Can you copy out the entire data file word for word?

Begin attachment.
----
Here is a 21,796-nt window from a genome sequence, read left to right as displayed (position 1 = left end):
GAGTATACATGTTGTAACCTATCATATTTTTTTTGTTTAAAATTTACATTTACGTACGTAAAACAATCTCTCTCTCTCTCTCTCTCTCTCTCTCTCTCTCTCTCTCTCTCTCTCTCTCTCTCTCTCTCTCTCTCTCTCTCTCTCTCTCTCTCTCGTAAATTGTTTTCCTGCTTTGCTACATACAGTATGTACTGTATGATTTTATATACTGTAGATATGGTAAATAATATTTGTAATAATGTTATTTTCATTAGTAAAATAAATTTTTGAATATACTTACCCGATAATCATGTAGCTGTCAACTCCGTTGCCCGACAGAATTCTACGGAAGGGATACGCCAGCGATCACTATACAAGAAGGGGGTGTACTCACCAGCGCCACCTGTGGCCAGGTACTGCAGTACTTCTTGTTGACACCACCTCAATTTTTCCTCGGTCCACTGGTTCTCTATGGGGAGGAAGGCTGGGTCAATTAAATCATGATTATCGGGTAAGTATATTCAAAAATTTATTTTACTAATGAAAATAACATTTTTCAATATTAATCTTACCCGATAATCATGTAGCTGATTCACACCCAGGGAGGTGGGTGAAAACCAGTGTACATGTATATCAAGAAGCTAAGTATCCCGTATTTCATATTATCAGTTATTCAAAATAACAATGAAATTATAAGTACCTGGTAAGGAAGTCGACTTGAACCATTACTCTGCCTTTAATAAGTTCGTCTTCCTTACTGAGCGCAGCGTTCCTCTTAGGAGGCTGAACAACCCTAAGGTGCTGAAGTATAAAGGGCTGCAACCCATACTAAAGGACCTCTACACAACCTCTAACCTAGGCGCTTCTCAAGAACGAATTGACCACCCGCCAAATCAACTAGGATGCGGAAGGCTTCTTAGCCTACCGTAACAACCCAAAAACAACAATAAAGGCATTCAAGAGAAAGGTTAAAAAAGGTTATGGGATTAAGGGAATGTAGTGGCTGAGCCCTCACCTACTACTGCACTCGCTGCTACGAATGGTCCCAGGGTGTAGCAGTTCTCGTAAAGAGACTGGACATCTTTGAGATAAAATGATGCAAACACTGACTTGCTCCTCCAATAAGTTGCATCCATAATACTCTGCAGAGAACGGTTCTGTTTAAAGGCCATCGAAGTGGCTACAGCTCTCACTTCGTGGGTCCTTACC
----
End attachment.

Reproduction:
Here is a 21,796-nt window from a genome sequence, read left to right as displayed (position 1 = left end):
GAGTATACATGTTGTAACCTATCATATTTTTTTTGTTTAAAATTTACATTTACGTACGTAAAACAATCTCTCTCTCTCTCTCTCTCTCTCTCTCTCTCTCTCTCTCTCTCTCTCTCTCTCTCTCTCTCTCTCTCTCTCTCTCTCTCTCTCTCTCGTAAATTGTTTTCCTGCTTTGCTACATACAGTATGTACTGTATGATTTTATATACTGTAGATATGGTAAATAATATTTGTAATAATGTTATTTTCATTAGTAAAATAAATTTTTGAATATACTTACCCGATAATCATGTAGCTGTCAACTCCGTTGCCCGACAGAATTCTACGGAAGGGATACGCCAGCGATCACTATACAAGAAGGGGGTGTACTCACCAGCGCCACCTGTGGCCAGGTACTGCAGTACTTCTTGTTGACACCACCTCAATTTTTCCTCGGTCCACTGGTTCTCTATGGGGAGGAAGGCTGGGTCAATTAAATCATGATTATCGGGTAAGTATATTCAAAAATTTATTTTACTAATGAAAATAACATTTTTCAATATTAATCTTACCCGATAATCATGTAGCTGATTCACACCCAGGGAGGTGGGTGAAAACCAGTGTACATGTATATCAAGAAGCTAAGTATCCCGTATTTCATATTATCAGTTATTCAAAATAACAATGAAATTATAAGTACCTGGTAAGGAAGTCGACTTGAACCATTACTCTGCCTTTAATAAGTTCGTCTTCCTTACTGAGCGCAGCGTTCCTCTTAGGAGGCTGAACAACCCTAAGGTGCTGAAGTATAAAGGGCTGCAACCCATACTAAAGGACCTCTACACAACCTCTAACCTAGGCGCTTCTCAAGAACGAATTGACCACCCGCCAAATCAACTAGGATGCGGAAGGCTTCTTAGCCTACCGTAACAACCCAAAAACAACAATAAAGGCATTCAAGAGAAAGGTTAAAAAAGGTTATGGGATTAAGGGAATGTAGTGGCTGAGCCCTCACCTACTACTGCACTCGCTGCTACGAATGGTCCCAGGGTGTAGCAGTTCTCGTAAAGAGACTGGACATCTTTGAGATAAAATGATGCAAACACTGACTTGCTCCTCCAATAAGTTGCATCCATAATACTCTGCAGAGAACGGTTCTGTTTAAAGGCCATCGAAGTGGCTACAGCTCTCACTTCGTGGGTCCTTACC